The NTSB came down with the hammer on the mechanic, citing “improper maintenance by the mechanic that caused the crankshaft spacer plug to dislodge during the flight and subsequent forced landing” as the probable cause.

The pilot was not censured for his actions by the NTSB.

Analysis and discussion

The mechanic used the wrong tool, apparently didn’t keep his technical data in the same building where he worked, and didn’t know the rules well enough to realize he needed to have the certificates in his wallet. You can’t protect yourself from it.

Sure, this tool is expensive, but every five years it’s used to perform ADs on a large family of engines found on a wide variety of aircraft, including Cherokees, Super Cubs, and Cessna 172s.

But balancing that, he told the pilot not to fly and that he would come to the pilot’s seat to check the plane.

So now we have to watch the pilot.

Keep in mind the Spider-Man rule, 14 CFR 91.3, which states that “with great power comes great responsibility.” Well, it actually says that the PIC “has direct responsibility for the operation of the aircraft and is the final authority”.

So did the pilot show a good quotient of responsibility when he flew home with oil crawling on the windshield instead of aborting the flight and returning to the field? Did the pilot show a good quotient of responsibility when he ignored the mechanic’s request not to fly the plane? Did the pilot show a good quotient of responsibility when, despite the more mysterious oil “spots” on the windshield, he flew again. Twice?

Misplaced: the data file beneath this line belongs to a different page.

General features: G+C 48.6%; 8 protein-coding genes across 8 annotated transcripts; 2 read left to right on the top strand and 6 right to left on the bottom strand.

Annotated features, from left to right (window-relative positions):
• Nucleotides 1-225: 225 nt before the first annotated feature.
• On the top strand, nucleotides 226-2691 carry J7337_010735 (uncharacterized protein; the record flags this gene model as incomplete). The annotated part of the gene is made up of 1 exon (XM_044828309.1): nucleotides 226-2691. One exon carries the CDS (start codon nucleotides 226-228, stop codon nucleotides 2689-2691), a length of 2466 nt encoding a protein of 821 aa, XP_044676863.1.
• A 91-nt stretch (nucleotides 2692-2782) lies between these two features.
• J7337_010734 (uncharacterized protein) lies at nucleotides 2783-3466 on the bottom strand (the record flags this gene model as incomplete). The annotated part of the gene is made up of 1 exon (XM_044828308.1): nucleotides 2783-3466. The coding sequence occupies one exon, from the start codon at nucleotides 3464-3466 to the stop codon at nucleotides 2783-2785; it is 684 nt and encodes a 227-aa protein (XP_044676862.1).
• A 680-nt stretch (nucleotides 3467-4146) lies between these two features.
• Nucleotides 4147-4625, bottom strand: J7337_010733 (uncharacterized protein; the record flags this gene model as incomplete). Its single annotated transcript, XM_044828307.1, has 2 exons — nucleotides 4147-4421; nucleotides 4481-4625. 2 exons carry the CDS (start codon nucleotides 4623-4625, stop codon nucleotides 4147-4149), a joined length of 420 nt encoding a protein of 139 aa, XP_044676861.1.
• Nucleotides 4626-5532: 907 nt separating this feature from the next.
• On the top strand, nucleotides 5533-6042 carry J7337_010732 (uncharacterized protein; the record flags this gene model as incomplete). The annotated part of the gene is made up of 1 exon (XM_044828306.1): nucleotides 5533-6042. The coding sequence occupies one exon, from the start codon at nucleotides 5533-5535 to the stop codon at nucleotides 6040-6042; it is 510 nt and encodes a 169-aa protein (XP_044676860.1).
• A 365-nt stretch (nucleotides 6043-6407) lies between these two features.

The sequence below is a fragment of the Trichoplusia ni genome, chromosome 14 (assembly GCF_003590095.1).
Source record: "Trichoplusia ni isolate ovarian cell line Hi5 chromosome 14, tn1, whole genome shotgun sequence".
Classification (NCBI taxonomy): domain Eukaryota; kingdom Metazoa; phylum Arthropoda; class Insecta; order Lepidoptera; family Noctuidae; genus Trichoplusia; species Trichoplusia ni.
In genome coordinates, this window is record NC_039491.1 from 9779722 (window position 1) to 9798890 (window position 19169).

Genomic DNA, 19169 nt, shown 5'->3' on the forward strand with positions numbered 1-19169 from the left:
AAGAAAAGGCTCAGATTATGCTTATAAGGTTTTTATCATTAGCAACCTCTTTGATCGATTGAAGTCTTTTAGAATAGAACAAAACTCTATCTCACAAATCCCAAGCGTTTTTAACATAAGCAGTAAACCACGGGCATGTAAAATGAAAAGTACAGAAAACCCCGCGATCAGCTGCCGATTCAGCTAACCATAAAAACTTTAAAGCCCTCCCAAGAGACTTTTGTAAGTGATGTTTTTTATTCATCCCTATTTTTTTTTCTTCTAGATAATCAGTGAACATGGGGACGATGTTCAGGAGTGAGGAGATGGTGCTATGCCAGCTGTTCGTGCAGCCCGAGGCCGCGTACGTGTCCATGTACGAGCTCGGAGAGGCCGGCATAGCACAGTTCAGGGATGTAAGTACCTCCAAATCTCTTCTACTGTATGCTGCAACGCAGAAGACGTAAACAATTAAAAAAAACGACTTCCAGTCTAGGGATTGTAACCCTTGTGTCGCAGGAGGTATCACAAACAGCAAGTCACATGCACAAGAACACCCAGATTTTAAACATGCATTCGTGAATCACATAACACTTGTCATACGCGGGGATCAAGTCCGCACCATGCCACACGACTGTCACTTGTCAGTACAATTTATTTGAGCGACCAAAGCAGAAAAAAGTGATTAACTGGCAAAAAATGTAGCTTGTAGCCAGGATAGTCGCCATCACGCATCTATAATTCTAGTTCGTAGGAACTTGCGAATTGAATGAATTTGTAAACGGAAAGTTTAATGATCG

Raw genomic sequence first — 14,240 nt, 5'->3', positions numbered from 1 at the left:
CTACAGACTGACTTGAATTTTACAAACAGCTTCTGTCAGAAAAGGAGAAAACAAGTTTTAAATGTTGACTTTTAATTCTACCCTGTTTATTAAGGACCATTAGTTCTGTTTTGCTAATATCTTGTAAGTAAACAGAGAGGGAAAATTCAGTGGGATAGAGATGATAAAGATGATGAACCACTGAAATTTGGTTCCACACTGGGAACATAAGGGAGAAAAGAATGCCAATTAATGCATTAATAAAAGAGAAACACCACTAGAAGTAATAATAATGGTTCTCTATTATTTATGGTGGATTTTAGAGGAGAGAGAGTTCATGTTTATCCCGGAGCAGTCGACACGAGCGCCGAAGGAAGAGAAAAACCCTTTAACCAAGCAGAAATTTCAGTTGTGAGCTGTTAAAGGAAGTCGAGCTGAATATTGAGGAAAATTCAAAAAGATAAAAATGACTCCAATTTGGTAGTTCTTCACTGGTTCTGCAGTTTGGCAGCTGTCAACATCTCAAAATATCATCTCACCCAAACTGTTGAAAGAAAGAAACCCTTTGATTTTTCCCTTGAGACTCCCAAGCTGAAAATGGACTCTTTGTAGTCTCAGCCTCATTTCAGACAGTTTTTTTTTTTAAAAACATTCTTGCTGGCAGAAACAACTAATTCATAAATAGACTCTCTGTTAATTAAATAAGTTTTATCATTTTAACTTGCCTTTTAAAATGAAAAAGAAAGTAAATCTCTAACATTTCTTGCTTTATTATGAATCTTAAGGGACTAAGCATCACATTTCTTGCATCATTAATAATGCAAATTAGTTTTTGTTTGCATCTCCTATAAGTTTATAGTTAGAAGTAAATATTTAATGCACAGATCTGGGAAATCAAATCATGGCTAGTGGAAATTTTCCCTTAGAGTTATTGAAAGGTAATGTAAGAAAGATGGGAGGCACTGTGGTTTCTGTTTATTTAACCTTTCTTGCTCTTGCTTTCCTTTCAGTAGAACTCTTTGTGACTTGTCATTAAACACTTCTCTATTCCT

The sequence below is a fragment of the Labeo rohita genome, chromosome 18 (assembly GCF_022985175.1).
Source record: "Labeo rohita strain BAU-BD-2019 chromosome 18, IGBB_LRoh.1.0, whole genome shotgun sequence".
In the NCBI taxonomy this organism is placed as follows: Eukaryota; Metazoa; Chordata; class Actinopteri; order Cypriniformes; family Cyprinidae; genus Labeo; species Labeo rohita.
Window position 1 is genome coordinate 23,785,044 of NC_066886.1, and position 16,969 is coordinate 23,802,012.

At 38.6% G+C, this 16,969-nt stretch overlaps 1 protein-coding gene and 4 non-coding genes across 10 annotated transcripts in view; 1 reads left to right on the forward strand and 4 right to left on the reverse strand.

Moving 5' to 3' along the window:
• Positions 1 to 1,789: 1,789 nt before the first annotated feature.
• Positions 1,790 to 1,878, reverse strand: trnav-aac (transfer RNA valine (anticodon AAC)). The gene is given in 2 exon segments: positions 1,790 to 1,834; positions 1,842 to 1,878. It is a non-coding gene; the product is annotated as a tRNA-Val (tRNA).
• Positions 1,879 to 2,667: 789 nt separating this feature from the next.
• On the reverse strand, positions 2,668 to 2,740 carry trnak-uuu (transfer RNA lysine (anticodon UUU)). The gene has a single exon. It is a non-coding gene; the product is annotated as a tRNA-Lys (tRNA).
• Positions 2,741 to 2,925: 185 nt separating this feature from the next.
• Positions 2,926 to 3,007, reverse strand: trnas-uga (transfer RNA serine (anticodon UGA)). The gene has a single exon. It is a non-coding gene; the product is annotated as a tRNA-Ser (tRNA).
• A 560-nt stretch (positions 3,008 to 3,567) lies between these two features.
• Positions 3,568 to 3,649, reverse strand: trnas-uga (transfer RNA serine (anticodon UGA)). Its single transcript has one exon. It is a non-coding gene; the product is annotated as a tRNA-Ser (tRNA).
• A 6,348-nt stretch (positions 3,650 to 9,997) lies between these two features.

Now, admittedly, this is a complicated oil leak. It goes up the hollow crankshaft and out past the spinner, leaving the engine bay clean. It’s a fixed-pitch rocker arm, so it’s possible the pilot didn’t even know the engine had a hollow connecting rod.

But still the plane was talking to the pilot, and the pilot – the ultimate authority – was not listening.

A view of the oil leak in the nose cone. (FAA photo)


We pilots are often caught between a rock and a hard place with 91.3. Consider the fledgling private pilot. Although he most likely does not own the plane, is prohibited from performing most of the maintenance, and probably does not understand the inner workings of the plane’s systems, this new pilot is still the final authority on its airworthiness.

The NTSB, uncharacteristically, hung its hat solely on the mechanic in this accident.

But the question for debate is, should it all be on the mechanics, or does the pilot – in this case – share some of the responsibility?

Want to learn more?

Download the NTSB final report here or view items in the list here.

https://generalaviationnews.com/2022/11/21/human-factors-whose-fault-really/ Whose fault? — General aviation news

Back to top button